Michigan Solar Car team places third in international competition
The University of Michigan Solar Car team placed third in the Bridgestone World Solar Challenge on Thursday afternoon after a five-day, 1,800-mile race through the Australian Outback.
The team’s car, Electrum, reached the finish line in Adelaide, South Australia averaging about 49 miles per hour. The Belgian team, Agoria, placed first, followed by the Japanese team from Tokai University.
Engineering junior Andrew Dickinson, the project manager of the 20-member team, said he was proud of his team’s persistence through all the challenges they faced.
“I'm really proud of my team,” Dickinson said. “We did a whole lot together. We went through a lot of challenges, and just one thing about this team more than any other team that I’ve been on is that, every time I would walk into the room and say, ‘guys, this bad thing happened to this challenge at this roadblock,’ … everybody in the room is just ready to go, ready to tackle it. It’s that persistence that sets us apart.”
Assistant professor of mechanical engineering Neil Dasgupta was the team’s adviser this year, but wasn’t able to travel to Australia with the team. Joanna Millunchick, associate dean fo undergraduate education and professor of materials science engineering, joined the team instead.
Millunchick said she was proud of the team, saying they represented the “Michigan difference.”
“I’m so proud of this team,” Millunchick said in an email interview. “They showed incredible resilience in the face of tremendous stress. They embody the Michigan difference.”
Dickinson said the team designed Electrum about one year ago and began construction in May. The team made aerodynamic changes in the nose and canopy areas of the car and added new solar cells and battery design. He said the cost of the entire project was about $1.2 million.
“(With) any new technology, there’s always a risk, but I’d say these were not the type of drastic changes that we made when we switched the body style up in 2017,” Dickinson said. “This year, the game was not necessarily to make it a drastic change and shake the waters, it was more ‘how can we take this proven design and incrementally improve it and try to get it closer to number one?’”
Dasgupta emphasized the team’s innovations, and said they also focused on team dynamics this year.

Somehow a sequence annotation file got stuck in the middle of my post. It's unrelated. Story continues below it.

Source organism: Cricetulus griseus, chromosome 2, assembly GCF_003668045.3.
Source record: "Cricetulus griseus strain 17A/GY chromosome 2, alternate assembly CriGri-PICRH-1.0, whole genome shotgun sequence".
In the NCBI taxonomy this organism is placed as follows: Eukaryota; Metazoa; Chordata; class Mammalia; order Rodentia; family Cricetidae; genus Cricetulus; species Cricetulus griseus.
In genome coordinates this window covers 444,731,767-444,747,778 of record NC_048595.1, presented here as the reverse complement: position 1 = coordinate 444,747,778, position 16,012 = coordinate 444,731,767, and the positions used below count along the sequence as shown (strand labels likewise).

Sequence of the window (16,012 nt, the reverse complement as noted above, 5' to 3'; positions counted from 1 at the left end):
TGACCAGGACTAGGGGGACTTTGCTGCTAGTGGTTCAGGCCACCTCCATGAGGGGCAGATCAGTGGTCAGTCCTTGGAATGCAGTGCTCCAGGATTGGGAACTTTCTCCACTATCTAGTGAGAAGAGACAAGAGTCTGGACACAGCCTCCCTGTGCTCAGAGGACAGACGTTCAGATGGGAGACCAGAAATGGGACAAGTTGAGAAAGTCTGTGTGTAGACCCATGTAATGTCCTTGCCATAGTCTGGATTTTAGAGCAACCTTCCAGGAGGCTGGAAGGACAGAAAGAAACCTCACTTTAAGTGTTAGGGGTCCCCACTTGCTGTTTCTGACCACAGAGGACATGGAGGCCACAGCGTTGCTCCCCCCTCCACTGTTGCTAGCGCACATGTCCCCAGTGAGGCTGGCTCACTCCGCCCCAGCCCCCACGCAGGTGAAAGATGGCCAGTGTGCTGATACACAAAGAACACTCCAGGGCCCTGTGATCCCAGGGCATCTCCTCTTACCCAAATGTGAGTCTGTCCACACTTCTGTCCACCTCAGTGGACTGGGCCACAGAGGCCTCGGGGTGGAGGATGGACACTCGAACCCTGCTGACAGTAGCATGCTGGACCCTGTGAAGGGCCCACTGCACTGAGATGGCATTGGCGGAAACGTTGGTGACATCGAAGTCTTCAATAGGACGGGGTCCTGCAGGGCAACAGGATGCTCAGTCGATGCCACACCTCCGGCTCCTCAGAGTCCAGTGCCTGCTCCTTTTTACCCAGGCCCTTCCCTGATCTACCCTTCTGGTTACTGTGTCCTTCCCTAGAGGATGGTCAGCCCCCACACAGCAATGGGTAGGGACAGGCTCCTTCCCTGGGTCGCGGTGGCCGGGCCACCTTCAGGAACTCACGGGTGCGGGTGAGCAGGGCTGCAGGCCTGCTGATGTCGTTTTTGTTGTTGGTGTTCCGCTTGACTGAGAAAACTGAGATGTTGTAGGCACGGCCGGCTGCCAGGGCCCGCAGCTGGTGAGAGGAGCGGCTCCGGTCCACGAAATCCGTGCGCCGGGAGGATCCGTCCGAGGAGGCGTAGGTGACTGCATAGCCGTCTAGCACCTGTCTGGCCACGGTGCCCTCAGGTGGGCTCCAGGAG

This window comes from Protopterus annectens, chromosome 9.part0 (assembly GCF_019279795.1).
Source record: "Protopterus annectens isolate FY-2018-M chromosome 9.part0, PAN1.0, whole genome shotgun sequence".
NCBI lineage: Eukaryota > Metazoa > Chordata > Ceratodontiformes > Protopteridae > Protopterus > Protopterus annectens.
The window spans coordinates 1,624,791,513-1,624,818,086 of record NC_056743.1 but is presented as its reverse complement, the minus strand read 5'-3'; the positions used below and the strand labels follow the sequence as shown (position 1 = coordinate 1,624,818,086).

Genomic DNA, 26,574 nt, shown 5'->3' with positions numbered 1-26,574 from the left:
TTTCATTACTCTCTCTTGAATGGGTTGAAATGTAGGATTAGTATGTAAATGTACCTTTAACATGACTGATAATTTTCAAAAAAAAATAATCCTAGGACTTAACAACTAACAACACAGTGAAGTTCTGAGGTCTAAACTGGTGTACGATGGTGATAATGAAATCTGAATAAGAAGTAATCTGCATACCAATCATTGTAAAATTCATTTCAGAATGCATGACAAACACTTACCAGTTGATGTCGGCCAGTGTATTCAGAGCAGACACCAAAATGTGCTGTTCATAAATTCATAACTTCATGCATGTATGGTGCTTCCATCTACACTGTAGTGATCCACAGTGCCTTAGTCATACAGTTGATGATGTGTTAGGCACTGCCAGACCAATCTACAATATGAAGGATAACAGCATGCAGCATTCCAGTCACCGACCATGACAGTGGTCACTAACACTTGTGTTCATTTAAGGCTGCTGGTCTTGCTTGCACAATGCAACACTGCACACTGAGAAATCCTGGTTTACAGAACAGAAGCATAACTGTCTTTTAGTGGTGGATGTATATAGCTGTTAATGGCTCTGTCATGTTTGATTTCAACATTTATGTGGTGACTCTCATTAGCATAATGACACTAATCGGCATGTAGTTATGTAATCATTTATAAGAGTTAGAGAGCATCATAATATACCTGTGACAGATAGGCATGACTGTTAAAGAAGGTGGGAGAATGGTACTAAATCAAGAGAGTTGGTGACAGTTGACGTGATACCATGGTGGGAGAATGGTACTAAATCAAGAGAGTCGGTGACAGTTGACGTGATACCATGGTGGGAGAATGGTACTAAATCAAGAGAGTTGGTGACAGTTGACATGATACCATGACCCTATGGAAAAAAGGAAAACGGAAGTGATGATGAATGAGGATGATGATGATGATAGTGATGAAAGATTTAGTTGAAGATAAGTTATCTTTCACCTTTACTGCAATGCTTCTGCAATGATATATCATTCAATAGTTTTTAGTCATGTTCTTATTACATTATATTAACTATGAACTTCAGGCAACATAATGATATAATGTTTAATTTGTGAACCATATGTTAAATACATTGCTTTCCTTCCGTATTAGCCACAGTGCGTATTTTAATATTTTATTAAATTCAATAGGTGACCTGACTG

“We have focused on our team dynamics in order to maximize efficiency during the race and control stops as well as being prepared for any challenges that we face along the way,” Dasgupta said.
The team received funding from a number of sponsors, including the University, to build the car. Millunchick said the cars are state of the art and use expensive technologies, so it’s important that the University financially assists the team. She added the University will continue to sponsor the team because of the team’s successes.
University alum Charles Hutchins has been a donor since 1989. Dickinson called Hutchins the team’s number one fan. Hutchins said he has traveled to the race with the team almost every year.
“We came into town and were there when they crossed the finish line, so it’s a wonderful feeling,” Hutchins said. “The number of things they overcame to be third is mind boggling.”
Millunchick said the experience allows team members to build on many skills, including systems thinking, teamwork, communication and leadership.
“This type of experiential learning is crucial for students to learn the core competencies beyond the technical skills necessary to be a twenty-first century engineer,” Millunchick said.
Hutchins said the team normally runs a mock race around the state of Michigan before coming to Australia, but this year they didn’t receive solar panels for the car until a week before the race. He added the team’s chase vehicle, which is used for security and strategy reasons, failed on the day of the race, so they had to replace it with another vehicle.
The race began on Oct. 13 in Darwin, northern Australia. Michigan quickly moved to the front of the pack and faced off with team Tokai University.
All the teams encountered cloudy and windy weather on the fourth day. This lead to wind-related crashes for both Solar Team Twente, which was leading the pack, and Team Sonnenwagen Aachen, which was in fourth place.
On the morning of the final day, Michigan was in fourth place behind the Vattenfall, Agoria and Tokai University teams. However, Vattenfall dropped out of the race after bursting into flames due to a malfunctioning battery.
Dickinson noted this year was the first time Michigan has beaten Vattenfall. He said this was a surprise.
“It was quite a shock to everybody. We almost didn’t believe it at first,” Dickinson said.
Millunchick said she was hoping the team would place first this year, but is happy with the team’s performance.
“It was an unusually tough race,” Millunchick said. “But our team has an extremely robust and stable design, which allowed us to take third place.”
Hutchins said he has attended almost every race, but this year would be his last due to his age. He added he hopes the team continues to be successful.
“At age 85, I’m not going to make it again because it’s a 31-hour flight to get here,” Hutchins said. “It’s pretty exhausting, but the team will continue I’m sure, and we hope somebody else will pick up my job as the head cheerleader.”